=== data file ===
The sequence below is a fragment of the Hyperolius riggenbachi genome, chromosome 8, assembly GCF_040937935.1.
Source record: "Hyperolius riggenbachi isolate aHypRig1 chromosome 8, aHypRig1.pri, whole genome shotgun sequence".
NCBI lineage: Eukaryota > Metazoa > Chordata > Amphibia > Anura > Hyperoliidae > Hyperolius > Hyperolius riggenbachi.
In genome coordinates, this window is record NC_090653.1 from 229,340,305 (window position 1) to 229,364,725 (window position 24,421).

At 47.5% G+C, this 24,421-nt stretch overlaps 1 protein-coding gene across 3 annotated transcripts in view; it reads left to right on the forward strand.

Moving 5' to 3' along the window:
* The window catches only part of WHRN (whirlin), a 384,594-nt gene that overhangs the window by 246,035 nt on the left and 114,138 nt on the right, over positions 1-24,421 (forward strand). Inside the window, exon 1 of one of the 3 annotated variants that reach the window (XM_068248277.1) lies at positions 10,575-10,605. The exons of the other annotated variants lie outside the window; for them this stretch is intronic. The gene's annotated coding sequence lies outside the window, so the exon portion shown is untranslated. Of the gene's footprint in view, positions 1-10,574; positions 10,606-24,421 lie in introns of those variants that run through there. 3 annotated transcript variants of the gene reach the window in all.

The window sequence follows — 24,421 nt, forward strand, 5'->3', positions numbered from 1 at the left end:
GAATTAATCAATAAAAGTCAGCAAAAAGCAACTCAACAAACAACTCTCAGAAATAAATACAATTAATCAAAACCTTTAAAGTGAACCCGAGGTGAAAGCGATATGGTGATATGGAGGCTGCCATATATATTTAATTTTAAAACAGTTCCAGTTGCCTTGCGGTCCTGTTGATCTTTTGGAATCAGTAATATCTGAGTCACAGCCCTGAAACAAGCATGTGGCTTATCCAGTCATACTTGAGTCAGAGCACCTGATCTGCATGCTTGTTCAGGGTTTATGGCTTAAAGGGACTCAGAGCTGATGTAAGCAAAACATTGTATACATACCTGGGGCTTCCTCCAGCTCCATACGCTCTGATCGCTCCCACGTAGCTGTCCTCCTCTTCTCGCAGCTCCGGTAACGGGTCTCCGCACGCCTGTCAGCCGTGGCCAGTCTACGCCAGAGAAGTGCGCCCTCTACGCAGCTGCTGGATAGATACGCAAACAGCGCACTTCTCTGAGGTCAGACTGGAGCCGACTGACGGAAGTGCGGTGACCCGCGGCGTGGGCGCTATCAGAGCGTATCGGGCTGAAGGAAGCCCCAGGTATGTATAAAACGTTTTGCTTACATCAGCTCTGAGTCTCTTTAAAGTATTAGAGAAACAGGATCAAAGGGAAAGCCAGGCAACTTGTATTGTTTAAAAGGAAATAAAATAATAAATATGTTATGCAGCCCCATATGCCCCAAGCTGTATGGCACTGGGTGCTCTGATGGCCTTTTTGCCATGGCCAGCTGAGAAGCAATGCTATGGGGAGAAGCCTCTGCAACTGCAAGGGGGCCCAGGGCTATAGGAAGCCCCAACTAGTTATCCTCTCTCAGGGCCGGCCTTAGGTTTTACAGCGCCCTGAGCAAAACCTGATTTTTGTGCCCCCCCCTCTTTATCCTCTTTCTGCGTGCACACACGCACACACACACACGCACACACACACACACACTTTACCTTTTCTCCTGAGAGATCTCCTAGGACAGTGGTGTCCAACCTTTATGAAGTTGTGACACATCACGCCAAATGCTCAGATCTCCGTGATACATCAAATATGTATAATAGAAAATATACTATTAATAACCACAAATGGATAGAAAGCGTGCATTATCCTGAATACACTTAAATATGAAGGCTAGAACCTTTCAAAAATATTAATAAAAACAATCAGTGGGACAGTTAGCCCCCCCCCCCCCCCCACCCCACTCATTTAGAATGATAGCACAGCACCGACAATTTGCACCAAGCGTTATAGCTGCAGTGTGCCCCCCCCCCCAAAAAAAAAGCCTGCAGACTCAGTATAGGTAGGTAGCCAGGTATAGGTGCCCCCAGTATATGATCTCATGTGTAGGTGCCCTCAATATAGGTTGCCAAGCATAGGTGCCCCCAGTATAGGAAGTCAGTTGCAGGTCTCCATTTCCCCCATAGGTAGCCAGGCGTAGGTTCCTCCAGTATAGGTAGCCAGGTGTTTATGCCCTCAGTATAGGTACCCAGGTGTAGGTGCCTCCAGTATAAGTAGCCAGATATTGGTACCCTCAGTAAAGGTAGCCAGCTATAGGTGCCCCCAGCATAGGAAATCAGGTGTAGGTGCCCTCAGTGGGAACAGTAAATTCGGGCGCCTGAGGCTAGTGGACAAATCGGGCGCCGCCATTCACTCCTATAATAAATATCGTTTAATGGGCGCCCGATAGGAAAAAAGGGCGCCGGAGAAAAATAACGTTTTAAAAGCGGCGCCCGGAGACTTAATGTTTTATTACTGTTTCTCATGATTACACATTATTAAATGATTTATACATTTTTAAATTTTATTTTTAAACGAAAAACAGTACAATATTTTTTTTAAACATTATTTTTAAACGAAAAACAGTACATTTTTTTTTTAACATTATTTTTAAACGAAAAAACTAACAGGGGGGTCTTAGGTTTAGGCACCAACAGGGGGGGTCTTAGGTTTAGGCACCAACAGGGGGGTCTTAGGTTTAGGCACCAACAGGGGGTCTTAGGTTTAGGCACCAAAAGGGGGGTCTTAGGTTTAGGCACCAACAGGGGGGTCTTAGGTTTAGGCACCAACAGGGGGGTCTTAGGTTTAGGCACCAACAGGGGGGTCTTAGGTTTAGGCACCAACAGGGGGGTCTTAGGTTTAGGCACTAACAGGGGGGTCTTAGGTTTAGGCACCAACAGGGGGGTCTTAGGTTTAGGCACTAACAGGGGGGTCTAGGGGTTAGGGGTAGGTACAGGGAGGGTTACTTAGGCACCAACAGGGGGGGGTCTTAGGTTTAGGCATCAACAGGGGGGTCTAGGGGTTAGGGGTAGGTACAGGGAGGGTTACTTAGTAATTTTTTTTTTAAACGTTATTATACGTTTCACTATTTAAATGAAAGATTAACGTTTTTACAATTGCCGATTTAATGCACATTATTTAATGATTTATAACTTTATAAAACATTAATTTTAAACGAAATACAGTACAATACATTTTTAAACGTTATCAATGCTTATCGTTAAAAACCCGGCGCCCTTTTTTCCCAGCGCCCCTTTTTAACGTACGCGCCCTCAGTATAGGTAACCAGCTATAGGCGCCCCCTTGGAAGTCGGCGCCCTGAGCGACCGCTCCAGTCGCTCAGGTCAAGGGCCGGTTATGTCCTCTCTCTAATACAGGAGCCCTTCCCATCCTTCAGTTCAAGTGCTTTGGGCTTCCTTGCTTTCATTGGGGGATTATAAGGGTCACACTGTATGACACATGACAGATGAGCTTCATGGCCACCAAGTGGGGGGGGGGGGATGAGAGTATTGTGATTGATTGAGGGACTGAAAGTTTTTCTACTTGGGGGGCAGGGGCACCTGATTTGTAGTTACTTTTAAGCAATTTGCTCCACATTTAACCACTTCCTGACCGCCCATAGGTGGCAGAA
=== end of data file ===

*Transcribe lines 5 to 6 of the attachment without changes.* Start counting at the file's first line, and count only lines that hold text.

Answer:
At 47.5% G+C, this 24,421-nt stretch overlaps 1 protein-coding gene across 3 annotated transcripts in view; it reads left to right on the forward strand.

Moving 5' to 3' along the window: